A cavalier aproach to mid-17th Century Pike and Shot Wargaming.
By all means repaint your foot if uniformity pleases you, but there is no historical imperative to do so. Units gradually became undersize or would be reinforced in the field by garrison detachments. On campaign brigade or tercios would be formed by lumping together units without regard to coat colour until the desired size was reached.So for example Byron's body of foot at the Newbury campaign (2,000 men) contained Regts from Oxford outfitted in Red and also blue and in addition reinforcements which accompanied Queen Henrietta south from Yorkshire in grey and white. In total ten regts and various garrison detachments formed up in the one tactical unit.But as I say they are your figures to do what pleases you.John
These look great, and of course it's a good excuse to buy more figures (if you need one). Current trends in ECW thought seem to indicate that plenty of units were not issued with uniform, but I always thinks this looks really messy on the tabletop.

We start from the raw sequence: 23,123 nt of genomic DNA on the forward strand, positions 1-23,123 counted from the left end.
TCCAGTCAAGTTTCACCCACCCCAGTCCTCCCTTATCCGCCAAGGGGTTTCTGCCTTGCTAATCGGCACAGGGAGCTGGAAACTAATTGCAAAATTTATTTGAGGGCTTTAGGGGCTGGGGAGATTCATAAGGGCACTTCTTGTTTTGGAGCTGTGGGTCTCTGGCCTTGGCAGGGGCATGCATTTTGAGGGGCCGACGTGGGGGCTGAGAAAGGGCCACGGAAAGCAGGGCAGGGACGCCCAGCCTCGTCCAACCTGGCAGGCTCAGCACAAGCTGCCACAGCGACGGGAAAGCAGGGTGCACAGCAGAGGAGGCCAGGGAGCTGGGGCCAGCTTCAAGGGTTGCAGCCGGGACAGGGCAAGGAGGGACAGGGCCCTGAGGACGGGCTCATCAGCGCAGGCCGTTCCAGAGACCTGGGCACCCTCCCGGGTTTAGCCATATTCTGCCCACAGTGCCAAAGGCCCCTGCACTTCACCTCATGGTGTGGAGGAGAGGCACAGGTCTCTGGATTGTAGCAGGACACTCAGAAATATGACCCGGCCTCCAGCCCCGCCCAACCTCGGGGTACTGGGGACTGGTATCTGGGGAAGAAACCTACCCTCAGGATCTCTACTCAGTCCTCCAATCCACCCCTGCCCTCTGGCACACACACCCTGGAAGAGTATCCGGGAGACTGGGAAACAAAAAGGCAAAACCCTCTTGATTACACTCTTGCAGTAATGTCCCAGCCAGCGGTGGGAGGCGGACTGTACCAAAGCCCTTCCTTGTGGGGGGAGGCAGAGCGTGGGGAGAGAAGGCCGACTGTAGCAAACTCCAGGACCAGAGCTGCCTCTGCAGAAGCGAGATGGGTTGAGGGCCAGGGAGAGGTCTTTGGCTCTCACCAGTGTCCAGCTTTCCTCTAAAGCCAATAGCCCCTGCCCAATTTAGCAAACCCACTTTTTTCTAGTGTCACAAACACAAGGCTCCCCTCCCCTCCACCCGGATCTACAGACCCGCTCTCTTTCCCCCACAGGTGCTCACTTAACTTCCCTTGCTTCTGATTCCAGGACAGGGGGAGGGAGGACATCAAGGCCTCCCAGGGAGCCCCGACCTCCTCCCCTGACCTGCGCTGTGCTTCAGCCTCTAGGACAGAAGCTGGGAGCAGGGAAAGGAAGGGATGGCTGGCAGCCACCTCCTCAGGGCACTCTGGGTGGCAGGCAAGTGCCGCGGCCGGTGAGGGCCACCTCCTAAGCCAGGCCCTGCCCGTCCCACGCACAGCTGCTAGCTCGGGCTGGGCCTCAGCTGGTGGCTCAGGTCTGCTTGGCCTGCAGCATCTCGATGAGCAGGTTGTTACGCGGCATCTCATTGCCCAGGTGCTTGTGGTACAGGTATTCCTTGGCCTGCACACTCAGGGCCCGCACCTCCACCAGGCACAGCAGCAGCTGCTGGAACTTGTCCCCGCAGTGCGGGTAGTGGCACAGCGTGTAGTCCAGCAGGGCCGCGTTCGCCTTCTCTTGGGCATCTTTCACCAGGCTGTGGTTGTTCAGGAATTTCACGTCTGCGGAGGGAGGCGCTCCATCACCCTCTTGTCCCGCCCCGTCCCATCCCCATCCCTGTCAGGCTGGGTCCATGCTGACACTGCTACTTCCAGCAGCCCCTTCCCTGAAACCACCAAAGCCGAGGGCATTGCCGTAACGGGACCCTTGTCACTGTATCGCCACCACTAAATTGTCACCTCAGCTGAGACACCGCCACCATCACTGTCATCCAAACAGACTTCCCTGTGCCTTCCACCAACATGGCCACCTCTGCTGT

Tidders- agree with John here . Uniformity on both sides was patchy to say the least. Tyldesleys Royalist foot at one point in 1643 4 companies in Blue and 4 in red. Officers - which term included NCOs wore their own clothes and Gentlemen of course would not wear uniform as a matter of course. The regiemts of Essex army were wholly re-outfiited in grey coats at least once. Some locally raised units never had uniforms and in 1642 its very unlikly that the royalists had uniforms for the Edghill campaign.